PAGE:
“Subsidiarity is not a free pass to dismantle government programs and abandon the poor to their own devices. This often misused Catholic principle cuts both ways,” the letter states.
“It calls for solutions to be enacted as close to the level of local communities as possible. But it also demands that higher levels of government provide help -- “subsidium” -- when communities and local governments face problems beyond their means to address such as economic crises, high unemployment, endemic poverty and hunger.”
Ryan attempted to clarify his interpretation of subsidiarity during his speech today and through an op-ed piece in the National Catholic Register, linking subsidiarity to the idea of solidarity -- a connection he did not make in earlier comments and that critics quickly attacked.
The Georgetown scholars’ response to Ryan’s budget followed a series of letters sent to House committees in previous weeks. In four letters to four House committees, the bishops called for the creation of a “circle of protection” around poor and vulnerable people and the programs serving to meet their basic needs, and voiced their opposition to measures reducing resources provided to such safety net programs.
Heading the effort were Bishops Stephen E. Blaire of Stockton, Calif., and Richard E. Pates of Des Moines, Iowa, chairmen of the Committees on Domestic Justice and Human Development and on International Justice and Peace respectively.
“Congress faces a difficult task to balance needs and resources and allocate burdens and sacrifices. Just solutions, however, must require shared sacrifice by all, including raising adequate revenues, eliminating unnecessary military and other spending, and fairly addressing the long-term costs of health insurance and retirement programs. The House-passed budget resolution fails to meet these moral criteria,” Blaire wrote in an April 16 letter to the House Committee on Agriculture.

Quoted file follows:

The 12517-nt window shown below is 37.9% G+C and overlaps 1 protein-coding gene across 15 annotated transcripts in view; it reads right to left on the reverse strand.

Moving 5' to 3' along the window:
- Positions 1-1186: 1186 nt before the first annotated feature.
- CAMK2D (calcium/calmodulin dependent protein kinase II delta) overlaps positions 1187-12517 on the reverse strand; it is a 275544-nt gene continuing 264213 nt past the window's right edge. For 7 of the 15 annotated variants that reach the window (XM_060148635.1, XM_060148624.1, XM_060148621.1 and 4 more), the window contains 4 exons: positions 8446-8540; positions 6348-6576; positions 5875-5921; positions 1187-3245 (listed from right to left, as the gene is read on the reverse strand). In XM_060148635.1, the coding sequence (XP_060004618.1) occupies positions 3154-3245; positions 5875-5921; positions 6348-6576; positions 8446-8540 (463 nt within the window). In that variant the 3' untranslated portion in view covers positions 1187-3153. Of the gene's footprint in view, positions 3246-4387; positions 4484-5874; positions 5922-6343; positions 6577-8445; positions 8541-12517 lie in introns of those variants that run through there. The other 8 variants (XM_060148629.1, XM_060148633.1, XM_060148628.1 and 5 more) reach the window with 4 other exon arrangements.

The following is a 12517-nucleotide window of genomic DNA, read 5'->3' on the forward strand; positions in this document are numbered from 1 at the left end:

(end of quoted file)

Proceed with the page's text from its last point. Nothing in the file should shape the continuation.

Ryan attempted to minimize the criticism, saying in an April 19 Fox News appearance that Blaire did not speak for all bishops and “we respectfully disagree.” The bishops’ conference quickly clarified that USCCB committee chairs represent their fellow bishops who elected them into the leadership positions.
[Brian Roewe is an NCR Bertelsen intern. His e-mail address is email@example.com. Michael Sean Winters writes about religion and politics on his Distinctly Catholic blog on the NCR website, at NCRonline.org/blogs/distinctly-catholic.]